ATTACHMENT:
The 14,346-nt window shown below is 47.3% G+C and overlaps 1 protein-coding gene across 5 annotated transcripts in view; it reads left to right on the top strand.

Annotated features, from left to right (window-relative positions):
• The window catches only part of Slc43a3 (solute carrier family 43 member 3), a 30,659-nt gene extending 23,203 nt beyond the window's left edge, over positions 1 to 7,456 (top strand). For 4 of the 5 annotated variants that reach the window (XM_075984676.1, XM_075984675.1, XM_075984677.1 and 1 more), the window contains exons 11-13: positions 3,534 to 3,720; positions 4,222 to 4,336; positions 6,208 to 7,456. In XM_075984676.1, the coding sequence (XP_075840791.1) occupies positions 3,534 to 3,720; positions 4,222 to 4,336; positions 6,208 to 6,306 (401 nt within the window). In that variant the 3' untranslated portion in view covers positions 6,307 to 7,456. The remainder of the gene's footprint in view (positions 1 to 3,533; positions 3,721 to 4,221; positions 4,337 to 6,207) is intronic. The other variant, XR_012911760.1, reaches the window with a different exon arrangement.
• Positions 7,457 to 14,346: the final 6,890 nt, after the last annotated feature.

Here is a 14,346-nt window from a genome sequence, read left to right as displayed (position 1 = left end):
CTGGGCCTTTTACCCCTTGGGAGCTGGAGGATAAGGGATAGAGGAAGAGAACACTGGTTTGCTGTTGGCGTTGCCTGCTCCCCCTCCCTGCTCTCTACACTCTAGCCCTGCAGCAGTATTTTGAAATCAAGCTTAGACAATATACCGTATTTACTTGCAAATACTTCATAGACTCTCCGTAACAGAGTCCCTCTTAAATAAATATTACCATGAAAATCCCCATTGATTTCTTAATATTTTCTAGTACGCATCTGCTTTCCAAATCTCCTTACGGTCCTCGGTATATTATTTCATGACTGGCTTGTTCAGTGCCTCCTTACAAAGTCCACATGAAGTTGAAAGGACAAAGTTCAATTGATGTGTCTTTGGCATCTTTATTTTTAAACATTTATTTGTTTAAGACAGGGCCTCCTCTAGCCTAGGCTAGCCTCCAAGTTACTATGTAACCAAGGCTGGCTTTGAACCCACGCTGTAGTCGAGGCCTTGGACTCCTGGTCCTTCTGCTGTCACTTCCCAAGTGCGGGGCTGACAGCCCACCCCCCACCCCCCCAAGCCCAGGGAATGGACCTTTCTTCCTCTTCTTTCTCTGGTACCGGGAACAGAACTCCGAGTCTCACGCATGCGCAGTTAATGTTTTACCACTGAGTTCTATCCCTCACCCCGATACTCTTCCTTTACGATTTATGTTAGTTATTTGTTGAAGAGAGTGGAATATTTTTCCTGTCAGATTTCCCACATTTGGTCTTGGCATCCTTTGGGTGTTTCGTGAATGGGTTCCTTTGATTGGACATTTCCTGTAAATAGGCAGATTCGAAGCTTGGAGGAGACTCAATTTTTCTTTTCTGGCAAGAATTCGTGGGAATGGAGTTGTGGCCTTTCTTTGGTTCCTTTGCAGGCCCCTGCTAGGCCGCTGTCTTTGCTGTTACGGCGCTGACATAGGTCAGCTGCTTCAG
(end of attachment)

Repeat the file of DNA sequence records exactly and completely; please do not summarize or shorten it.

The 14,346-nt window shown below is 47.3% G+C and overlaps 1 protein-coding gene across 5 annotated transcripts in view; it reads left to right on the top strand.

Annotated features, from left to right (window-relative positions):
• The window catches only part of Slc43a3 (solute carrier family 43 member 3), a 30,659-nt gene extending 23,203 nt beyond the window's left edge, over positions 1 to 7,456 (top strand). For 4 of the 5 annotated variants that reach the window (XM_075984676.1, XM_075984675.1, XM_075984677.1 and 1 more), the window contains exons 11-13: positions 3,534 to 3,720; positions 4,222 to 4,336; positions 6,208 to 7,456. In XM_075984676.1, the coding sequence (XP_075840791.1) occupies positions 3,534 to 3,720; positions 4,222 to 4,336; positions 6,208 to 6,306 (401 nt within the window). In that variant the 3' untranslated portion in view covers positions 6,307 to 7,456. The remainder of the gene's footprint in view (positions 1 to 3,533; positions 3,721 to 4,221; positions 4,337 to 6,207) is intronic. The other variant, XR_012911760.1, reaches the window with a different exon arrangement.
• Positions 7,457 to 14,346: the final 6,890 nt, after the last annotated feature.

Here is a 14,346-nt window from a genome sequence, read left to right as displayed (position 1 = left end):
CTGGGCCTTTTACCCCTTGGGAGCTGGAGGATAAGGGATAGAGGAAGAGAACACTGGTTTGCTGTTGGCGTTGCCTGCTCCCCCTCCCTGCTCTCTACACTCTAGCCCTGCAGCAGTATTTTGAAATCAAGCTTAGACAATATACCGTATTTACTTGCAAATACTTCATAGACTCTCCGTAACAGAGTCCCTCTTAAATAAATATTACCATGAAAATCCCCATTGATTTCTTAATATTTTCTAGTACGCATCTGCTTTCCAAATCTCCTTACGGTCCTCGGTATATTATTTCATGACTGGCTTGTTCAGTGCCTCCTTACAAAGTCCACATGAAGTTGAAAGGACAAAGTTCAATTGATGTGTCTTTGGCATCTTTATTTTTAAACATTTATTTGTTTAAGACAGGGCCTCCTCTAGCCTAGGCTAGCCTCCAAGTTACTATGTAACCAAGGCTGGCTTTGAACCCACGCTGTAGTCGAGGCCTTGGACTCCTGGTCCTTCTGCTGTCACTTCCCAAGTGCGGGGCTGACAGCCCACCCCCCACCCCCCCAAGCCCAGGGAATGGACCTTTCTTCCTCTTCTTTCTCTGGTACCGGGAACAGAACTCCGAGTCTCACGCATGCGCAGTTAATGTTTTACCACTGAGTTCTATCCCTCACCCCGATACTCTTCCTTTACGATTTATGTTAGTTATTTGTTGAAGAGAGTGGAATATTTTTCCTGTCAGATTTCCCACATTTGGTCTTGGCATCCTTTGGGTGTTTCGTGAATGGGTTCCTTTGATTGGACATTTCCTGTAAATAGGCAGATTCGAAGCTTGGAGGAGACTCAATTTTTCTTTTCTGGCAAGAATTCGTGGGAATGGAGTTGTGGCCTTTCTTTGGTTCCTTTGCAGGCCCCTGCTAGGCCGCTGTCTTTGCTGTTACGGCGCTGACATAGGTCAGCTGCTTCAG